Posted on Thursday, January 17, 2013 by Allison Byers
Unless you’ve been living under a rock for the past three years, odds are you’ve heard of Angry Birds. That horribly addictive smartphone game in which you fling a variety of “angry” birds at mischievous, thieving pigs was downloaded eight million times on Christmas Day alone. It’s undeniably entertaining.
But what if you couldn’t see the screen? Nazanin Oveisi, MFA Design 2012 alum and current MBA in Design Strategy student, centered her 2012 thesis on creating interactive, tactile games -- including Angry Birds -- for persons with and without sight.
Games for the Virtual World
“One of the million capabilities of the virtual world is the opportunity for the sighted to play games on screen,” says Oveisi. “When experiencing these interfaces, my main question as a designer has always been: What if the visual sense was not available? When a blind person or someone whose eyes are engaged in other tasks touches a glass screen, all they feel is flat, featureless glass.
“I have been in contact with blind people for years through my previous and current research. There are so many technologies based on audio, for instance, or hand gestures, that make touch-screens accessible without requiring the operator to have the visual sense.
"But these features are admittedly not as enjoyable as the experience of gazing at a screen when we’re talking about playing highly visual games like Angry Birds.”
Fulfilling Our Need to Fidget
Oveisi believes that games like Angry Birds actually satisfy a basic human need to fidget. “Casual gamers play in almost every situation,” she says. "In class, attending a lecture, talking on the phone, talking with friends. Because the eyes are engaged in the game, it may be wrongly perceived that the person is less interested in, or even avoiding, the primary activity.
"But fidgeting, using sensory stimulation to improve focus and increase brain functioning, dates back to our earliest civilizations.”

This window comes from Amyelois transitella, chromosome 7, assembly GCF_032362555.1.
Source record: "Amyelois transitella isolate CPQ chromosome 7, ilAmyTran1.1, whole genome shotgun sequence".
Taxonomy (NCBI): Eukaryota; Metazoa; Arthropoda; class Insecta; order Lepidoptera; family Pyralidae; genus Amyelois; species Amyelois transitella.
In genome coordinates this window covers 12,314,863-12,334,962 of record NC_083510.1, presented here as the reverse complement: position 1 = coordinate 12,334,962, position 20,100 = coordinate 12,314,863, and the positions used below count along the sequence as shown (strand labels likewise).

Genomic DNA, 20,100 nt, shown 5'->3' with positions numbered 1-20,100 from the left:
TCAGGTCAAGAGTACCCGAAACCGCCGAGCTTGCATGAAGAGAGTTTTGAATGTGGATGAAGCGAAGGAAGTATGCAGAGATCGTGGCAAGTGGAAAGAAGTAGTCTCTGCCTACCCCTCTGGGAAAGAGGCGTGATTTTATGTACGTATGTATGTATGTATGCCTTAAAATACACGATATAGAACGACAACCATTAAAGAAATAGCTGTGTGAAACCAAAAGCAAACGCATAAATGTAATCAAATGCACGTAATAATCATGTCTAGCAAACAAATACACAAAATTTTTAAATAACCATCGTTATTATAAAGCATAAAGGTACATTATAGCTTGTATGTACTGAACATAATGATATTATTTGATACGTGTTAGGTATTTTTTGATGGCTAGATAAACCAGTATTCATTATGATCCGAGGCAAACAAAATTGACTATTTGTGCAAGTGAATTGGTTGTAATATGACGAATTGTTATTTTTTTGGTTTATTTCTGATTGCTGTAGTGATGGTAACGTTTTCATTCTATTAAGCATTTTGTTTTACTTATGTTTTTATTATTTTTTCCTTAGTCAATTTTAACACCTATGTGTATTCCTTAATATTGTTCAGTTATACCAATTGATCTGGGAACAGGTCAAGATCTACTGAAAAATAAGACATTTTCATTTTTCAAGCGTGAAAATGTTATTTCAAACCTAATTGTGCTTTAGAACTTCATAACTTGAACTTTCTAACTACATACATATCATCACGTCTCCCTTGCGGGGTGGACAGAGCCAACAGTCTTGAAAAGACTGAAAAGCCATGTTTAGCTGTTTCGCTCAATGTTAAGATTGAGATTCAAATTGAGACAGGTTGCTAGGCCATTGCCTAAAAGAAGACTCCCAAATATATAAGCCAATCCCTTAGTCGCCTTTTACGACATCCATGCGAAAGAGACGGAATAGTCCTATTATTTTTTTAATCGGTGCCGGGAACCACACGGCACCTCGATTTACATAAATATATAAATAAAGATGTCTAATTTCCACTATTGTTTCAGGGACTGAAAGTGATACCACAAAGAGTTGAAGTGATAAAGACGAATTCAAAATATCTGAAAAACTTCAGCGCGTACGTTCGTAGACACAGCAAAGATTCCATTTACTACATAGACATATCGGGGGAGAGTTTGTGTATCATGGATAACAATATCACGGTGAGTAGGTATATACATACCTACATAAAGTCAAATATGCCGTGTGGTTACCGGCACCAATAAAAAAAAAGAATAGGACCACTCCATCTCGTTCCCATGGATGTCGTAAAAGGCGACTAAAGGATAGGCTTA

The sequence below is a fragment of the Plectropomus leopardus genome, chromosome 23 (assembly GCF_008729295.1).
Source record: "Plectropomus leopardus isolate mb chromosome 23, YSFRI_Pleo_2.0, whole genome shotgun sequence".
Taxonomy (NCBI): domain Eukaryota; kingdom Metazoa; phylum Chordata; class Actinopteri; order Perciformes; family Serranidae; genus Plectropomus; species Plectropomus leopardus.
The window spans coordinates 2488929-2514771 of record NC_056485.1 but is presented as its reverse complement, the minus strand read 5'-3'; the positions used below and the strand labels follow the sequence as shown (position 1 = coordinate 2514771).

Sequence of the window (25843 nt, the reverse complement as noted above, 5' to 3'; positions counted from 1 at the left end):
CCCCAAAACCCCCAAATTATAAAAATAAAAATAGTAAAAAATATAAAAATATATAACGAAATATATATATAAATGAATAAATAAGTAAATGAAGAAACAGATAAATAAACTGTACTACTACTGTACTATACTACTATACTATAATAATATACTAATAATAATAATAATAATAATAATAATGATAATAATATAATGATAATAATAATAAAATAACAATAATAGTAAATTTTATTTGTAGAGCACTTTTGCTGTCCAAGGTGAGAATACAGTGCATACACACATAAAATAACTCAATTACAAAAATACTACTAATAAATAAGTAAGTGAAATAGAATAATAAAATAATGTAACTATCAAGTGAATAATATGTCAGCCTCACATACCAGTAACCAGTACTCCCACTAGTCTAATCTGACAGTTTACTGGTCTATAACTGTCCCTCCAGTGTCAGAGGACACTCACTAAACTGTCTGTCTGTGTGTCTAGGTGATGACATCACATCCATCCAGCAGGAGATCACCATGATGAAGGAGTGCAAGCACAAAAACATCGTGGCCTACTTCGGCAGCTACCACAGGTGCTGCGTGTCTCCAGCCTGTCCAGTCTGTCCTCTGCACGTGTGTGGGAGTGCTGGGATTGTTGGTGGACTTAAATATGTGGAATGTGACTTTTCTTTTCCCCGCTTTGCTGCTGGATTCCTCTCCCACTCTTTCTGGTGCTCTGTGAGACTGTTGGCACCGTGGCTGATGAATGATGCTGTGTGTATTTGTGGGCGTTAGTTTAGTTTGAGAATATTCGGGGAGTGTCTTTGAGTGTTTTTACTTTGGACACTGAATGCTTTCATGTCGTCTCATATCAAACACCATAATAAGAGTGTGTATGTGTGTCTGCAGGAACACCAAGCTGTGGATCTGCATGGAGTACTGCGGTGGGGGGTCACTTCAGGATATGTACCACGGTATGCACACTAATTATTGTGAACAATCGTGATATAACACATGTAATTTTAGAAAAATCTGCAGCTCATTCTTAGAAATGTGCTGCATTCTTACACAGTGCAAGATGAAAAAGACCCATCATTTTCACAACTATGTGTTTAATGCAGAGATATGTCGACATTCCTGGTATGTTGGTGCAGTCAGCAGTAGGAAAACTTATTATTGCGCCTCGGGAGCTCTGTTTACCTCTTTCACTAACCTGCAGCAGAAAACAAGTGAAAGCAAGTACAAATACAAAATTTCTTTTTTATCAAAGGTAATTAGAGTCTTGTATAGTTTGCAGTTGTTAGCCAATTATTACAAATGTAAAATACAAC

Designing for the Blind
Through her expansive research, Oveisi designed a series of interactive, tactile casual games that satisfy the fidgeting impulse and can be played without visual engagement.
“My approach for each game was slightly different, but generally, I would first sketch out the logic of the game and see if it made sense. Then I would try to play the game on a piece of paper, pretending that there’s a button, or using some plastic cubes.”
“After refining my idea, I would start to gather the materials and parts required to make a fully functional prototype. Each game took about a month and a half to finish.” Prototype construction was sometimes challenging. “My professor Scott Minneman was incredibly helpful in helping me figure out how to deal with that aspect.”
Creating Angry Birds
Oveisi’s tactile version of Angry Birds was similar to TACTris, her tactile version of Tetris. “I modified the TACTris game platform (see the design here) by using a stretch sensor and two PSP controllers.
"Like the original game, the goal of the tactile version is to use a physical slingshot to destroy the pigs with the given number of birds. The pigs are situated on top of solenoid pins. So that each round is a different challenge, the pins rise and fall to indicate different positions.
“The player pulls the slingshot and aims at the pig, and the device vibrates when the slingshot is within range of hitting the target. Once the player receives this feedback, they let go of the slingshot and, depending on the precision of their aim, the pin holding the pig will go down.
"If the player successfully ‘hits’ all of the pigs before running out of available shots, he or she wins. If not, all 16 pins quickly pop up one after another, indicating that the player has lost the round.”
All, of course, accompanied by those all-too-familiar Angry Birds sound effects.